Meta Unveils Llama 3, the Most Powerful Open Source Model Yet

Meta unveils new Llama 3 model trained on a dataset seven times larger than the one used to build Llama 2

Ben Wodecki, Jr. Editor

April 19, 2024

5 Min Read
A digital drawing of a white and brown llama stood in a green field next to a giant blue number three
AI Business via ChatGPT

At a Glance

  • Meta's new Llama 3 claims AI performance crown as the "most capable" open source model yet.
  • The company unveils state-of-the-art 8B and 70B parameter versions of its Llama language model.
  • The new models boast architectural innovations and pretraining improvements powering superior performance.

Meta has unleashed Llama 3, its next-generation open-source language model that establishes new performance heights in reasoning, code generation and instruction following.

The company is touting Llama 3 as "the most capable openly available” large language model to date, outclassing offerings from rivals like Google and Anthropic at similar scales.

The Llama series of large language models is among the most important in the AI space, powering many applications and forming the basis for models developers have built upon including Vicuna and Alpaca.

“This next generation of Llama demonstrates state-of-the-art performance on a wide range of industry benchmarks and offers new capabilities, including improved reasoning,” according to Meta’s announcement.

The new models understand language nuances and can handle complex tasks like translation and dialogue generation.

Meta boosted the model’s scalability and performance allowing Llama 3 to handle multi-step tasks. The Facebook parent company boasted that the model “drastically elevates capabilities” like reasoning, code generation and instruction following.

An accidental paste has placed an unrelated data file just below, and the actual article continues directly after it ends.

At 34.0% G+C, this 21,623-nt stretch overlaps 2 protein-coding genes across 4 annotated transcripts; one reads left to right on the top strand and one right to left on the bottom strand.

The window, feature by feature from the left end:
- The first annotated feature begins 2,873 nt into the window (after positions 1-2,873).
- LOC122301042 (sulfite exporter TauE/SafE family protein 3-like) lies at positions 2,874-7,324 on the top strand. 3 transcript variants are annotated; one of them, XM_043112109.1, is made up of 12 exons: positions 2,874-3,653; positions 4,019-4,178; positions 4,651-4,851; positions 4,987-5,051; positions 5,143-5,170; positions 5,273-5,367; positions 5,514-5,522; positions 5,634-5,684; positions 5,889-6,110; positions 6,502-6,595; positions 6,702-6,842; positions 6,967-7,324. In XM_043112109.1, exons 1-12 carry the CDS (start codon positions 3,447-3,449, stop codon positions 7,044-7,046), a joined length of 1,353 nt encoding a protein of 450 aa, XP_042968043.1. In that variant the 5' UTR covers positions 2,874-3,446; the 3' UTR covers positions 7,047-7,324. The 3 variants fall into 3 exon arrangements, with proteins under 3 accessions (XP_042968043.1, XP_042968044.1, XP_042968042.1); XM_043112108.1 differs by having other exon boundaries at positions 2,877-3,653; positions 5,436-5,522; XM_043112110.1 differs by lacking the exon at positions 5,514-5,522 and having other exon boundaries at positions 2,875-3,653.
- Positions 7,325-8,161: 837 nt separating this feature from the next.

Llama 3 also has a lower prompt refusal rate than prior versions as Meta’s AI engineers adopted a more refined post-training process which also boosted the diversity of the model’s answers.

Related:Meta Next-Gen AI Chips to Power Recommendations, Ranking

Llama 3 comes in two sizes - eight billion parameters, making it slightly larger than the prior smallest Llama model, and a 70 billion parameter version.

Both versions have an 8k context length, meaning they can handle inputs of around 6,000 words of context.

Businesses can build with Llama 3 from today. It’s available to download from Meta’s website. It’s also accessible on cloud services, including AWS via Amazon SageMaker JumpStart.

The Llama 3 models are also coming to Databricks, Google Cloud, Hugging Face, IBM watsonX, Nvidia Nim and Microsoft Azure among many others.

The model supports hardware from a variety of providers including AMD, AWS, Dell, Intel, Nvidia and Qualcomm.

The latest models are powering Meta AI, Meta’s new chatbot solution, which is currently limited to responses in English to users in a dozen countries, including the U.S., Canada, Singapore and New Zealand.

More to Come

Meta announced the launch of two Llama 3 models but said these are "just the beginning.”

Previously Meta shipped a 13 billion parameter version when it launched Llama 2, and the company is planning on launching larger versions, as well as Long versions with improved memory and context lengths like Llama 2 Long.

Related:Meta Reveals GPU Clusters Used to Train Llama 3

The Llama developer did provide a glimpse at one model to come - a version of Llama 3 that’s a whopping 400 billion parameters in size. That would make possibly the largest open source model ever released.

While Meta is still training those systems, it did showcase early model performance details, with an early version of the 400 billion parameter model achieving impressive scores on industry-standard benchmarks.

“Our team is excited about how they’re trending,” the company said.

Reacting to the launch, Jim Fan, senior AI research scientist at Nvidia Research said the 400 billion version, when launched, will “mark the watershed moment that the community gains open-weight access to a GPT-4-class model.”

“[The 400 billion parameter model] will change the calculus for many research efforts and grassroot startups. I pulled the numbers on Claude 3 Opus, GPT-4-2024-04-09 and Gemini,” Fan said on X (formerly Twitter).